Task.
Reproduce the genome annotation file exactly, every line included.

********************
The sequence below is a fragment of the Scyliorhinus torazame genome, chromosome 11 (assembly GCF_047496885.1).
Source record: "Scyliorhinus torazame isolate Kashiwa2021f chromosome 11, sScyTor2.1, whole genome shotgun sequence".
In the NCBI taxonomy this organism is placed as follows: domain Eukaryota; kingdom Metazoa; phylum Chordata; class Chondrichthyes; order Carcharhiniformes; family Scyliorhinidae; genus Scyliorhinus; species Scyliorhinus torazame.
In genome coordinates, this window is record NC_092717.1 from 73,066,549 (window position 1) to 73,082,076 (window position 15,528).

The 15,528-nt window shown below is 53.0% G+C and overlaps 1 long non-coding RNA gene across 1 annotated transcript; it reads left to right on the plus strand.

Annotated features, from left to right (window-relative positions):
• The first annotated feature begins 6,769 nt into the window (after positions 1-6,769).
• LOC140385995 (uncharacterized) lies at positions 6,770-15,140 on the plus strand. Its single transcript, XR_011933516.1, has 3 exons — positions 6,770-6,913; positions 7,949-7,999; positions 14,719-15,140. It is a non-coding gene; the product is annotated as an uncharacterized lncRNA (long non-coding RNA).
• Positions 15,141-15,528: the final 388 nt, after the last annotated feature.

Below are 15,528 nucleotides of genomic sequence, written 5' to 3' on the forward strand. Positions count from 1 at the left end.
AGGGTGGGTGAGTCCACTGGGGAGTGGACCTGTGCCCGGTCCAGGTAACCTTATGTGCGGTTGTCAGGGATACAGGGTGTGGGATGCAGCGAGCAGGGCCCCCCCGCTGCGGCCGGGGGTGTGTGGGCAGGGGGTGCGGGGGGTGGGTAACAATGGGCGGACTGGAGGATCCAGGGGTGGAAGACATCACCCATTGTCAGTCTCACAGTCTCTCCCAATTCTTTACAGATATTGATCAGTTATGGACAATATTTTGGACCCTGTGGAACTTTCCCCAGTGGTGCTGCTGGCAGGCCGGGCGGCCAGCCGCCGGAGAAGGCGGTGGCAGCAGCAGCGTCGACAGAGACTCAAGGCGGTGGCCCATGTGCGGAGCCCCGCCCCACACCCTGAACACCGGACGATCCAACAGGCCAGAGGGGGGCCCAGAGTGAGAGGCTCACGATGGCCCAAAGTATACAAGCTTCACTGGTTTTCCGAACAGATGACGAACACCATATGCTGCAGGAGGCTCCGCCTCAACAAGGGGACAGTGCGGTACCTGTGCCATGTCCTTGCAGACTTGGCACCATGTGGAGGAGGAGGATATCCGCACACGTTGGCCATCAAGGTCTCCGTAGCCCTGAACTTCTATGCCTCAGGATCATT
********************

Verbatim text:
The sequence below is a fragment of the Scyliorhinus torazame genome, chromosome 11 (assembly GCF_047496885.1).
Source record: "Scyliorhinus torazame isolate Kashiwa2021f chromosome 11, sScyTor2.1, whole genome shotgun sequence".
In the NCBI taxonomy this organism is placed as follows: domain Eukaryota; kingdom Metazoa; phylum Chordata; class Chondrichthyes; order Carcharhiniformes; family Scyliorhinidae; genus Scyliorhinus; species Scyliorhinus torazame.
In genome coordinates, this window is record NC_092717.1 from 73,066,549 (window position 1) to 73,082,076 (window position 15,528).

The 15,528-nt window shown below is 53.0% G+C and overlaps 1 long non-coding RNA gene across 1 annotated transcript; it reads left to right on the plus strand.

Annotated features, from left to right (window-relative positions):
• The first annotated feature begins 6,769 nt into the window (after positions 1-6,769).
• LOC140385995 (uncharacterized) lies at positions 6,770-15,140 on the plus strand. Its single transcript, XR_011933516.1, has 3 exons — positions 6,770-6,913; positions 7,949-7,999; positions 14,719-15,140. It is a non-coding gene; the product is annotated as an uncharacterized lncRNA (long non-coding RNA).
• Positions 15,141-15,528: the final 388 nt, after the last annotated feature.

Below are 15,528 nucleotides of genomic sequence, written 5' to 3' on the forward strand. Positions count from 1 at the left end.
AGGGTGGGTGAGTCCACTGGGGAGTGGACCTGTGCCCGGTCCAGGTAACCTTATGTGCGGTTGTCAGGGATACAGGGTGTGGGATGCAGCGAGCAGGGCCCCCCCGCTGCGGCCGGGGGTGTGTGGGCAGGGGGTGCGGGGGGTGGGTAACAATGGGCGGACTGGAGGATCCAGGGGTGGAAGACATCACCCATTGTCAGTCTCACAGTCTCTCCCAATTCTTTACAGATATTGATCAGTTATGGACAATATTTTGGACCCTGTGGAACTTTCCCCAGTGGTGCTGCTGGCAGGCCGGGCGGCCAGCCGCCGGAGAAGGCGGTGGCAGCAGCAGCGTCGACAGAGACTCAAGGCGGTGGCCCATGTGCGGAGCCCCGCCCCACACCCTGAACACCGGACGATCCAACAGGCCAGAGGGGGGCCCAGAGTGAGAGGCTCACGATGGCCCAAAGTATACAAGCTTCACTGGTTTTCCGAACAGATGACGAACACCATATGCTGCAGGAGGCTCCGCCTCAACAAGGGGACAGTGCGGTACCTGTGCCATGTCCTTGCAGACTTGGCACCATGTGGAGGAGGAGGATATCCGCACACGTTGGCCATCAAGGTCTCCGTAGCCCTGAACTTCTATGCCTCAGGATCATT